Nearly three-quarters (70 per cent) of large global companies will have at least one gamification application in place on their learning management system by 2014.
This is according to new research conducted by Gartner, which stated the purposes of these platforms will range from grasping a particular skill to improving employees' health, Marketing Week reports.
While gamification - the integration of game dynamics in to a training campaign to make it more engaging - is becoming an increasingly popular way of drawing in brand ambassadors, it is also being used to help staff build personal brands.
It has been suggested by academics at Harvard University that while fun is important to the learning process, game dynamics in training must feature an element of competition.
As one researcher from the institution told the news provider, the competitive nature of learning sessions are likely to increase the chance of workers participating in them.
He added: "With the gamification approach to learning, it's human nature to want to complete something when it draws you in, makes you think, gives you decision-making authority and tests your comprehension."
Ethan McCarty, senior manager of digital and social strategy at IBM, agreed it is critical to introduce a competitive element into any online training processes that involve games.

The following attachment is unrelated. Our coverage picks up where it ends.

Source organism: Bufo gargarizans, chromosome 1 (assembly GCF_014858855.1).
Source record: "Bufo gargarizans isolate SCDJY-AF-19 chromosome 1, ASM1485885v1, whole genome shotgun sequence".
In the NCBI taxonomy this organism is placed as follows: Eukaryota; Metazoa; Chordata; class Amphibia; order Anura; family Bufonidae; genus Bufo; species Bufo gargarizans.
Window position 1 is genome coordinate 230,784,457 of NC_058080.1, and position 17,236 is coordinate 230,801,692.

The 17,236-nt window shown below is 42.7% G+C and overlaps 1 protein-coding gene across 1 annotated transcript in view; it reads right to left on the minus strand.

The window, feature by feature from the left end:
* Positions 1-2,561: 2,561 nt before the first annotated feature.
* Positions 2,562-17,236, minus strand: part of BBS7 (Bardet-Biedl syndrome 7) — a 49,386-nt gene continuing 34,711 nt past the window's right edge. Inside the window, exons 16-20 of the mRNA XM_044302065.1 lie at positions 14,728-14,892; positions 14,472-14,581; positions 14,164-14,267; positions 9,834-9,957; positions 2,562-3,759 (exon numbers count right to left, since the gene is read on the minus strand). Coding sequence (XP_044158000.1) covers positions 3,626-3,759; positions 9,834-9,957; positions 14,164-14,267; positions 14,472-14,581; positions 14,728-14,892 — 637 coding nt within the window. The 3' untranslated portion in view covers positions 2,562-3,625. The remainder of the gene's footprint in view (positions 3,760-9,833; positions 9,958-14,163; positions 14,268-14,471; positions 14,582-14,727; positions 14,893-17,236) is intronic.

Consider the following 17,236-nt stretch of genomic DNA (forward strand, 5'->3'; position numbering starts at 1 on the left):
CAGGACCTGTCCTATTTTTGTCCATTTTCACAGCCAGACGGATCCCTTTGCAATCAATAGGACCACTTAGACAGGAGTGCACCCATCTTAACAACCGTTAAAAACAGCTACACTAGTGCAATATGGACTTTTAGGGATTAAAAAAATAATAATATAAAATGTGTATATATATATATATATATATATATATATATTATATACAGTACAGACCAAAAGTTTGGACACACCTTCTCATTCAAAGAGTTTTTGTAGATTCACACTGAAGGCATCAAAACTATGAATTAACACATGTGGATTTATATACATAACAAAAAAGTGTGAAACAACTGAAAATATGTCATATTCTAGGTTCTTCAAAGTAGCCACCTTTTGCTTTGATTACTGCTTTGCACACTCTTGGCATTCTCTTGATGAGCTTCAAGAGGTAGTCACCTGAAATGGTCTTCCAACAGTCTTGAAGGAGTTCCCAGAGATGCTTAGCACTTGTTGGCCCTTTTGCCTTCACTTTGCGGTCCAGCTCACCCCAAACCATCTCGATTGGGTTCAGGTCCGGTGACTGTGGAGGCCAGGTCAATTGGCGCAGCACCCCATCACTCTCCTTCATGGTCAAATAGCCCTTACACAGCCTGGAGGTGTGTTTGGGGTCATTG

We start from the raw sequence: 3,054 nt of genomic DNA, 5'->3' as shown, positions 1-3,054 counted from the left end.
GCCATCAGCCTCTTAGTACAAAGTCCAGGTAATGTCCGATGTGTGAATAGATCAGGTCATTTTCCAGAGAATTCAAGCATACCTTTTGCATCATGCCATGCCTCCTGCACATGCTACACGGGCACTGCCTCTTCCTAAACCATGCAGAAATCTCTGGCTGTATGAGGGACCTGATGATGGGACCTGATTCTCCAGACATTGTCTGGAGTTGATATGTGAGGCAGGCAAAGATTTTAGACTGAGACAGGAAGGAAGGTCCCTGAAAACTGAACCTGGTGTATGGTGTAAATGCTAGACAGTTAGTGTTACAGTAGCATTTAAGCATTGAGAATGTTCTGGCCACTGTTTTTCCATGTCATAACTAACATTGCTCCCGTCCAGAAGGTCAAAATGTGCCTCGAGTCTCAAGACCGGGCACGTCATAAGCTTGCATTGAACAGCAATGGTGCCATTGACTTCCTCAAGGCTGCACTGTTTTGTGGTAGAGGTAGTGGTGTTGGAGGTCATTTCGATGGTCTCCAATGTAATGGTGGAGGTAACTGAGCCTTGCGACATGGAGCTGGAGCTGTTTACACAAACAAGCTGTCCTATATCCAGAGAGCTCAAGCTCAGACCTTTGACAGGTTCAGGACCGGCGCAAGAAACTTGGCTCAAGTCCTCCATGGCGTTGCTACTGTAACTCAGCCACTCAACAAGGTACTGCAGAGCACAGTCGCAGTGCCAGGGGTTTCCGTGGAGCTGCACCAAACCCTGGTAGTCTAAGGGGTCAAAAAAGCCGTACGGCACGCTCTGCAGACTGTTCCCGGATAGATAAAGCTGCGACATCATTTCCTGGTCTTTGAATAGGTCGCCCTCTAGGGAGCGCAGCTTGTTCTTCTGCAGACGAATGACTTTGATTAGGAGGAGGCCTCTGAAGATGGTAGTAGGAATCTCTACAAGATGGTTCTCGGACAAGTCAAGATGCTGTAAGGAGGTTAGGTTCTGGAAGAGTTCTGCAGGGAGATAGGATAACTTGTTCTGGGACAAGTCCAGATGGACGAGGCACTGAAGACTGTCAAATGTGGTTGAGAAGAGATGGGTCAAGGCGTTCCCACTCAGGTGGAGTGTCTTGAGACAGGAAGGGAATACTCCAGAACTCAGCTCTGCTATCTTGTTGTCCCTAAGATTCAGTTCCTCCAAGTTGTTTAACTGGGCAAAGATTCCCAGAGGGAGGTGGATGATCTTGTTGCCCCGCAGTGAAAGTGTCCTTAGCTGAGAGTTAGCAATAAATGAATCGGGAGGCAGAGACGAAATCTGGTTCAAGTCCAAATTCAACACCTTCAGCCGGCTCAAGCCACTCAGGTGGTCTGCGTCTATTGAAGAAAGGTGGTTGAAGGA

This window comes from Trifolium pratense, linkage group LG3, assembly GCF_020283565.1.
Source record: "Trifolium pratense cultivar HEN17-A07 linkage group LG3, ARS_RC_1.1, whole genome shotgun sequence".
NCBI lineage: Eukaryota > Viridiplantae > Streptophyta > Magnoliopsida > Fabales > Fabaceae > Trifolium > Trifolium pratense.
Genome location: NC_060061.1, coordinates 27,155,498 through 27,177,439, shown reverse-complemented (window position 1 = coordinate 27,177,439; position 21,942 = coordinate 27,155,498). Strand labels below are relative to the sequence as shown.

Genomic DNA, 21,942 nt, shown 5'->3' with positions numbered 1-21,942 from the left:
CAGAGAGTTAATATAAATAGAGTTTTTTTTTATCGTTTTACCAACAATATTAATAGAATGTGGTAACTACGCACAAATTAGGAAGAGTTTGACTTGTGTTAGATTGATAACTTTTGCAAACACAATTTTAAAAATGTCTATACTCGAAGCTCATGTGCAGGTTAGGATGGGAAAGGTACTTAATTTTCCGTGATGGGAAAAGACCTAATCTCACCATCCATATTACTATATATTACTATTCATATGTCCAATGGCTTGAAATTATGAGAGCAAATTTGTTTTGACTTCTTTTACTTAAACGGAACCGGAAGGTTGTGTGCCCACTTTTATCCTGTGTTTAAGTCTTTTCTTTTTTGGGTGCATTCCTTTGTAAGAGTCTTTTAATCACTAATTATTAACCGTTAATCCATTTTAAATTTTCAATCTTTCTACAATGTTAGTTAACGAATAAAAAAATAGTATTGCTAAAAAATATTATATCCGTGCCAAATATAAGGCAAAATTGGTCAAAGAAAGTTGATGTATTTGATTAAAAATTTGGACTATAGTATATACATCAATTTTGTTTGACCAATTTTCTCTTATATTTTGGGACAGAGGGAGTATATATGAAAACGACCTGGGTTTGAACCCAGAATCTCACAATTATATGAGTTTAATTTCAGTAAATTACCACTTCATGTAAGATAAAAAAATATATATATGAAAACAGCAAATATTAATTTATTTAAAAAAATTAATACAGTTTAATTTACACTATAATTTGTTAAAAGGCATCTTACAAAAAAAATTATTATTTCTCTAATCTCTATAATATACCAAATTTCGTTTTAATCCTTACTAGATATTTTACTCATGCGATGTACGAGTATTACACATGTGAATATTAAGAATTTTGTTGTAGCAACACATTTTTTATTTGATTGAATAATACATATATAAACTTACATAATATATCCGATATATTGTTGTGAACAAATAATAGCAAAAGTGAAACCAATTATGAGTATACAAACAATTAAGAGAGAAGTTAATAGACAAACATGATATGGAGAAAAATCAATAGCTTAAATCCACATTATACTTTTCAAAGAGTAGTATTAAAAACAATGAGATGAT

He said some activities may be competitive against other individuals, while others are competitive against environments or oneself. "There is a natural human tendency to want to 'level up' or group a level - that is very powerful in gamifying routine tasks," the expert remarked.
It was noted by the news publication that aside from the advantages of greater motivation, global accessibility and increased levels of engagement, e-learning in gamification form is also cost-effective and Tom Richardson, founder of Deloitte's Leadership Academy, said the cost of online training is $5 (£3) per employee per hour, while for face-to-face instruction this is as much as $50 per person.
This comes after a survey carried out by analyst Frost & Sullivan found companies can also save money through the introduction of a Bring Your Own Device policy, as this improves employee motivation and cuts IT costs.